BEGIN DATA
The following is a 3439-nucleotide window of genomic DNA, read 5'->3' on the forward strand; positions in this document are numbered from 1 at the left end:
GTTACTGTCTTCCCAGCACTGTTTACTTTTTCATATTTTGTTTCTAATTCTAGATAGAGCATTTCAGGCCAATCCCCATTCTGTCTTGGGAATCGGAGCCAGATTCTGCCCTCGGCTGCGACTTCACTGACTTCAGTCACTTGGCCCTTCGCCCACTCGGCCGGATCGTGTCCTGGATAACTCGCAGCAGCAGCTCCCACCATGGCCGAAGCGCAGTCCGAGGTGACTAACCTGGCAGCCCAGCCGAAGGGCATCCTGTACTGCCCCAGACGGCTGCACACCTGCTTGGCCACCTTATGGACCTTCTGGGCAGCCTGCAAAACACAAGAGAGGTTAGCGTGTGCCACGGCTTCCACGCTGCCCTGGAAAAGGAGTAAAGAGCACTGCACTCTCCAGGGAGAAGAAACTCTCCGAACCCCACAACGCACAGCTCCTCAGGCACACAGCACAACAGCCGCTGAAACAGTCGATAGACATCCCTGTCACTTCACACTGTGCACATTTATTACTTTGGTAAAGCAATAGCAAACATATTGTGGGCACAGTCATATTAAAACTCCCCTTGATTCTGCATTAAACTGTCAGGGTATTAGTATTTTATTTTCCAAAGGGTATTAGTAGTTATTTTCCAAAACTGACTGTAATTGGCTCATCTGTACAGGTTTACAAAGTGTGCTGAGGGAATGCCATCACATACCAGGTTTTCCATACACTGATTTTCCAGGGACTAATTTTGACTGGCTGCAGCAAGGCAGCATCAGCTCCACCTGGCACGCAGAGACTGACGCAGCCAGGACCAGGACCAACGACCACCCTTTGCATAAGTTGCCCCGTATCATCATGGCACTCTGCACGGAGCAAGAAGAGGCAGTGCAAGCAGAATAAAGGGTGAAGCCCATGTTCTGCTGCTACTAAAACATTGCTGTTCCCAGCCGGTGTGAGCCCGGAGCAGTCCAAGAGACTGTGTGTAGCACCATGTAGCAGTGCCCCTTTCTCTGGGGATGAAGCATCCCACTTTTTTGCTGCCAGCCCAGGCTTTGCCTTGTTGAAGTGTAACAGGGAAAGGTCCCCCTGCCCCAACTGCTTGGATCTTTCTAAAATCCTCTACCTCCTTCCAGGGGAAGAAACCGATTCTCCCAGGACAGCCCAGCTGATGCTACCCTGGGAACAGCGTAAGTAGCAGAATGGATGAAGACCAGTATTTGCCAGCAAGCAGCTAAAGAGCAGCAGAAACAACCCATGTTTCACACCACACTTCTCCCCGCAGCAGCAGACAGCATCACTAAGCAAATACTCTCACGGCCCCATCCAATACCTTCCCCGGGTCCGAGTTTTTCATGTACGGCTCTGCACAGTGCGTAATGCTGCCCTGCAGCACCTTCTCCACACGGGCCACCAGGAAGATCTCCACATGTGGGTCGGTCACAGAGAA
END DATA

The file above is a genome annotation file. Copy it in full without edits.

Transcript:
The following is a 3439-nucleotide window of genomic DNA, read 5'->3' on the forward strand; positions in this document are numbered from 1 at the left end:
GTTACTGTCTTCCCAGCACTGTTTACTTTTTCATATTTTGTTTCTAATTCTAGATAGAGCATTTCAGGCCAATCCCCATTCTGTCTTGGGAATCGGAGCCAGATTCTGCCCTCGGCTGCGACTTCACTGACTTCAGTCACTTGGCCCTTCGCCCACTCGGCCGGATCGTGTCCTGGATAACTCGCAGCAGCAGCTCCCACCATGGCCGAAGCGCAGTCCGAGGTGACTAACCTGGCAGCCCAGCCGAAGGGCATCCTGTACTGCCCCAGACGGCTGCACACCTGCTTGGCCACCTTATGGACCTTCTGGGCAGCCTGCAAAACACAAGAGAGGTTAGCGTGTGCCACGGCTTCCACGCTGCCCTGGAAAAGGAGTAAAGAGCACTGCACTCTCCAGGGAGAAGAAACTCTCCGAACCCCACAACGCACAGCTCCTCAGGCACACAGCACAACAGCCGCTGAAACAGTCGATAGACATCCCTGTCACTTCACACTGTGCACATTTATTACTTTGGTAAAGCAATAGCAAACATATTGTGGGCACAGTCATATTAAAACTCCCCTTGATTCTGCATTAAACTGTCAGGGTATTAGTATTTTATTTTCCAAAGGGTATTAGTAGTTATTTTCCAAAACTGACTGTAATTGGCTCATCTGTACAGGTTTACAAAGTGTGCTGAGGGAATGCCATCACATACCAGGTTTTCCATACACTGATTTTCCAGGGACTAATTTTGACTGGCTGCAGCAAGGCAGCATCAGCTCCACCTGGCACGCAGAGACTGACGCAGCCAGGACCAGGACCAACGACCACCCTTTGCATAAGTTGCCCCGTATCATCATGGCACTCTGCACGGAGCAAGAAGAGGCAGTGCAAGCAGAATAAAGGGTGAAGCCCATGTTCTGCTGCTACTAAAACATTGCTGTTCCCAGCCGGTGTGAGCCCGGAGCAGTCCAAGAGACTGTGTGTAGCACCATGTAGCAGTGCCCCTTTCTCTGGGGATGAAGCATCCCACTTTTTTGCTGCCAGCCCAGGCTTTGCCTTGTTGAAGTGTAACAGGGAAAGGTCCCCCTGCCCCAACTGCTTGGATCTTTCTAAAATCCTCTACCTCCTTCCAGGGGAAGAAACCGATTCTCCCAGGACAGCCCAGCTGATGCTACCCTGGGAACAGCGTAAGTAGCAGAATGGATGAAGACCAGTATTTGCCAGCAAGCAGCTAAAGAGCAGCAGAAACAACCCATGTTTCACACCACACTTCTCCCCGCAGCAGCAGACAGCATCACTAAGCAAATACTCTCACGGCCCCATCCAATACCTTCCCCGGGTCCGAGTTTTTCATGTACGGCTCTGCACAGTGCGTAATGCTGCCCTGCAGCACCTTCTCCACACGGGCCACCAGGAAGATCTCCACATGTGGGTCGGTCACAGAGAA